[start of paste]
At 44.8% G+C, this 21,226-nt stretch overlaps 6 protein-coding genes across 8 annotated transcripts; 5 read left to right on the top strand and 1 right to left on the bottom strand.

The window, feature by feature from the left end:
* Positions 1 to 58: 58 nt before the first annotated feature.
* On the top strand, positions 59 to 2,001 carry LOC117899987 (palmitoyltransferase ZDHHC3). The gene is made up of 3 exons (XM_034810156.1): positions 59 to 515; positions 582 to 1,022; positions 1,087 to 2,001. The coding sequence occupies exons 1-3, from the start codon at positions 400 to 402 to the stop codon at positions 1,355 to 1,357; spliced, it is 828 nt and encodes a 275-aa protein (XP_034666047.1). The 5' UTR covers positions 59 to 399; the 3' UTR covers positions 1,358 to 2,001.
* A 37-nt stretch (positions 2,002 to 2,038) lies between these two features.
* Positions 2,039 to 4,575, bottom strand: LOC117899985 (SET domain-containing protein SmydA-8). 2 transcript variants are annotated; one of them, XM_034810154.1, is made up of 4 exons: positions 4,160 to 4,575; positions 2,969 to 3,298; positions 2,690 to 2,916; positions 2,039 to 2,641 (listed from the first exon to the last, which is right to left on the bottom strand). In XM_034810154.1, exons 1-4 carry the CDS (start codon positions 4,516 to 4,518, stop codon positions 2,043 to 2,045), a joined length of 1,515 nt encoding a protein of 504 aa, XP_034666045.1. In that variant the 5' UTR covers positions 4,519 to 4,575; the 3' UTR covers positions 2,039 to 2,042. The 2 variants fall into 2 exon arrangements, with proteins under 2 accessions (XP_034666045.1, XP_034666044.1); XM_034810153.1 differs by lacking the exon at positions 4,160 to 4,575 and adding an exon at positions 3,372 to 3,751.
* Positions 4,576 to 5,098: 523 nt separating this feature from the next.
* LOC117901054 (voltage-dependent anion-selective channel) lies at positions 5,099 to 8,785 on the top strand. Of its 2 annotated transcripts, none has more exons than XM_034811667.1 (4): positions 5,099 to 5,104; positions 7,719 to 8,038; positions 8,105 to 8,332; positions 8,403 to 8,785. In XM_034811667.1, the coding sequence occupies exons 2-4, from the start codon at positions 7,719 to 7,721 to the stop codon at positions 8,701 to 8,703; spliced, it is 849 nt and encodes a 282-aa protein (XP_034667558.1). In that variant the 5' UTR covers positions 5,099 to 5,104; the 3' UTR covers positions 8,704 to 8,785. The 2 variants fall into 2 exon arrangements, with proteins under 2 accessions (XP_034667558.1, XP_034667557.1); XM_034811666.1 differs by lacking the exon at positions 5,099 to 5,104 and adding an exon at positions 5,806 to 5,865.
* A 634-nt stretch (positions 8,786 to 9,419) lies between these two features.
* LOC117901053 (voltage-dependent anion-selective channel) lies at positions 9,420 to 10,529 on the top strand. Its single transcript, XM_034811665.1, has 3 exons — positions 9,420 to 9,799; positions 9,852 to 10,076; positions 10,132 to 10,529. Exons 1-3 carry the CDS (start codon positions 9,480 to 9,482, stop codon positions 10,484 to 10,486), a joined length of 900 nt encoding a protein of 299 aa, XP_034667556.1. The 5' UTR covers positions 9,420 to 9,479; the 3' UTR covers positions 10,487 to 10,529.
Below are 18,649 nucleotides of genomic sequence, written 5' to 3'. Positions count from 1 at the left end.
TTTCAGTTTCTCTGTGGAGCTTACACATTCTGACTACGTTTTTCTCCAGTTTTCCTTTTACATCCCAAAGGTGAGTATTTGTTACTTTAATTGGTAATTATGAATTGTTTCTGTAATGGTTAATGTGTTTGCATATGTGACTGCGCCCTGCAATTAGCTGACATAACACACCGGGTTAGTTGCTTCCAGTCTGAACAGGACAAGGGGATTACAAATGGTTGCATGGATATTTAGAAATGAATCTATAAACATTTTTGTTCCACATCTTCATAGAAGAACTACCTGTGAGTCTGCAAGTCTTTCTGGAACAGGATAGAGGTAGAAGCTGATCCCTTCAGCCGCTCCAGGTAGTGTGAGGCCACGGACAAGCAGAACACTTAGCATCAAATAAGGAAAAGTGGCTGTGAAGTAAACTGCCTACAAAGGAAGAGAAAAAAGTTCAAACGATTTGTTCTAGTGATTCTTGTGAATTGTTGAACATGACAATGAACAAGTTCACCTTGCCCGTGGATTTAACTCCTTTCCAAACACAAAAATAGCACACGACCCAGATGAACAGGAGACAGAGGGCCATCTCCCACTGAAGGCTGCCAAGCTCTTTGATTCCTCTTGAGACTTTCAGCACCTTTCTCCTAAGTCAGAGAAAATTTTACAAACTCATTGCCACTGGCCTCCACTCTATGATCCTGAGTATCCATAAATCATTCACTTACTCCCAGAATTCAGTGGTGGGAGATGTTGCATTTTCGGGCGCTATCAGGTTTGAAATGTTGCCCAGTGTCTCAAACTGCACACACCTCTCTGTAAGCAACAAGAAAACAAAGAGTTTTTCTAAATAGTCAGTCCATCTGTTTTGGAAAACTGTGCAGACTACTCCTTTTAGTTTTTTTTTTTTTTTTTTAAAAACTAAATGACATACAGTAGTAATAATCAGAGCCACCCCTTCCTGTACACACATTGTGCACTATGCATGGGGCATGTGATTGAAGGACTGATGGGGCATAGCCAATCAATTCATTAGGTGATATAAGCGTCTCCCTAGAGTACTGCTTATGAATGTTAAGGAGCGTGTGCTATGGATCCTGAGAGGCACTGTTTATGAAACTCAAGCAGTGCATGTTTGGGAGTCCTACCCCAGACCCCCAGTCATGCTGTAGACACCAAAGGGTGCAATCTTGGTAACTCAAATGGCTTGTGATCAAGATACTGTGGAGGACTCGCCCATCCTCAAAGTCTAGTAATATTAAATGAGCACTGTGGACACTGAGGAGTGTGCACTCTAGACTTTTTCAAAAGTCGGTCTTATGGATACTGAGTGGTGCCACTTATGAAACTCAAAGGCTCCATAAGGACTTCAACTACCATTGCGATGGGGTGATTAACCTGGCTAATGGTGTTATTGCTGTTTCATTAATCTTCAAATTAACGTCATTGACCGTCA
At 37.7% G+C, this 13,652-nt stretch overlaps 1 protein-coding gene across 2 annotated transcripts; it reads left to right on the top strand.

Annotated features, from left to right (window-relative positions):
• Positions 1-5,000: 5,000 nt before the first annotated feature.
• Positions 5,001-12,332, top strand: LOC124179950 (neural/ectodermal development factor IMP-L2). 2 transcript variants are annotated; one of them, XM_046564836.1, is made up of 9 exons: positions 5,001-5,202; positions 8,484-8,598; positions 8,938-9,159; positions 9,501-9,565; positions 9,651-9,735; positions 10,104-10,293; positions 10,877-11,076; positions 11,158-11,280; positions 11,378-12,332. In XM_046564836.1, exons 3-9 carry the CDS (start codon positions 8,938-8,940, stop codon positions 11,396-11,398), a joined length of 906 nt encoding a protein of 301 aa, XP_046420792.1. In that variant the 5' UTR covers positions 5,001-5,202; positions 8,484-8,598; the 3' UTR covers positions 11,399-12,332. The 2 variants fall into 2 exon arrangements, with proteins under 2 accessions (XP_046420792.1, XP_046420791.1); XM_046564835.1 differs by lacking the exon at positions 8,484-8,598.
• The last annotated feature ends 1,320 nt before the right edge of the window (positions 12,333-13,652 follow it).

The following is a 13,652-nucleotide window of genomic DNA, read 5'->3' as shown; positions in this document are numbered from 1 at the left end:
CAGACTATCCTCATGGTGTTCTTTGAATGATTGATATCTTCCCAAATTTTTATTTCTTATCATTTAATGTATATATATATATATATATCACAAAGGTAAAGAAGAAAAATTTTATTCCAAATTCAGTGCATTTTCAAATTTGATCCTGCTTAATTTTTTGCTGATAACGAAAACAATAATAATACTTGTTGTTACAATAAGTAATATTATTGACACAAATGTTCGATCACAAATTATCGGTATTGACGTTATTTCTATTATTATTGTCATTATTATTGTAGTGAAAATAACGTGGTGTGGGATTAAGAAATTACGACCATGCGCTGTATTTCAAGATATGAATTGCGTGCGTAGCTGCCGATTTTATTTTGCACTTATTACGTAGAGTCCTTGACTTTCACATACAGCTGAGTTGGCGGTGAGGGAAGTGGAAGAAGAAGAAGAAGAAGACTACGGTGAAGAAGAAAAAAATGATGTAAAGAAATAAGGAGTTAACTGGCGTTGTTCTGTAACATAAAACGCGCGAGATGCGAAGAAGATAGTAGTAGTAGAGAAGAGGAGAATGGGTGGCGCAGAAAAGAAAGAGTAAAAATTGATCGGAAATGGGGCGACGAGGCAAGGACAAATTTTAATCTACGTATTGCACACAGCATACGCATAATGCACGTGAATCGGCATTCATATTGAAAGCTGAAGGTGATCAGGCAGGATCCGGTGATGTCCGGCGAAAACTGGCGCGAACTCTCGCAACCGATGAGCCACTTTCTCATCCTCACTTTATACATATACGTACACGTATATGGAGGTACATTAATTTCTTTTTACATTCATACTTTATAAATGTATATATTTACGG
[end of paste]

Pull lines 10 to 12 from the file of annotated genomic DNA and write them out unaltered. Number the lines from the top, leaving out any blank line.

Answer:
* LOC117901053 (voltage-dependent anion-selective channel) lies at positions 9,420 to 10,529 on the top strand. Its single transcript, XM_034811665.1, has 3 exons — positions 9,420 to 9,799; positions 9,852 to 10,076; positions 10,132 to 10,529. Exons 1-3 carry the CDS (start codon positions 9,480 to 9,482, stop codon positions 10,484 to 10,486), a joined length of 900 nt encoding a protein of 299 aa, XP_034667556.1. The 5' UTR covers positions 9,420 to 9,479; the 3' UTR covers positions 10,487 to 10,529.
Below are 18,649 nucleotides of genomic sequence, written 5' to 3'. Positions count from 1 at the left end.
TTTCAGTTTCTCTGTGGAGCTTACACATTCTGACTACGTTTTTCTCCAGTTTTCCTTTTACATCCCAAAGGTGAGTATTTGTTACTTTAATTGGTAATTATGAATTGTTTCTGTAATGGTTAATGTGTTTGCATATGTGACTGCGCCCTGCAATTAGCTGACATAACACACCGGGTTAGTTGCTTCCAGTCTGAACAGGACAAGGGGATTACAAATGGTTGCATGGATATTTAGAAATGAATCTATAAACATTTTTGTTCCACATCTTCATAGAAGAACTACCTGTGAGTCTGCAAGTCTTTCTGGAACAGGATAGAGGTAGAAGCTGATCCCTTCAGCCGCTCCAGGTAGTGTGAGGCCACGGACAAGCAGAACACTTAGCATCAAATAAGGAAAAGTGGCTGTGAAGTAAACTGCCTACAAAGGAAGAGAAAAAAGTTCAAACGATTTGTTCTAGTGATTCTTGTGAATTGTTGAACATGACAATGAACAAGTTCACCTTGCCCGTGGATTTAACTCCTTTCCAAACACAAAAATAGCACACGACCCAGATGAACAGGAGACAGAGGGCCATCTCCCACTGAAGGCTGCCAAGCTCTTTGATTCCTCTTGAGACTTTCAGCACCTTTCTCCTAAGTCAGAGAAAATTTTACAAACTCATTGCCACTGGCCTCCACTCTATGATCCTGAGTATCCATAAATCATTCACTTACTCCCAGAATTCAGTGGTGGGAGATGTTGCATTTTCGGGCGCTATCAGGTTTGAAATGTTGCCCAGTGTCTCAAACTGCACACACCTCTCTGTAAGCAACAAGAAAACAAAGAGTTTTTCTAAATAGTCAGTCCATCTGTTTTGGAAAACTGTGCAGACTACTCCTTTTAGTTTTTTTTTTTTTTTTTTAAAAACTAAATGACATACAGTAGTAATAATCAGAGCCACCCCTTCCTGTACACACATTGTGCACTATGCATGGGGCATGTGATTGAAGGACTGATGGGGCATAGCCAATCAATTCATTAGGTGATATAAGCGTCTCCCTAGAGTACTGCTTATGAATGTTAAGGAGCGTGTGCTATGGATCCTGAGAGGCACTGTTTATGAAACTCAAGCAGTGCATGTTTGGGAGTCCTACCCCAGACCCCCAGTCATGCTGTAGACACCAAAGGGTGCAATCTTGGTAACTCAAATGGCTTGTGATCAAGATACTGTGGAGGACTCGCCCATCCTCAAAGTCTAGTAATATTAAATGAGCACTGTGGACACTGAGGAGTGTGCACTCTAGACTTTTTCAAAAGTCGGTCTTATGGATACTGAGTGGTGCCACTTATGAAACTCAAAGGCTCCATAAGGACTTCAACTACCATTGCGATGGGGTGATTAACCTGGCTAATGGTGTTATTGCTGTTTCATTAATCTTCAAATTAACGTCATTGACCGTCA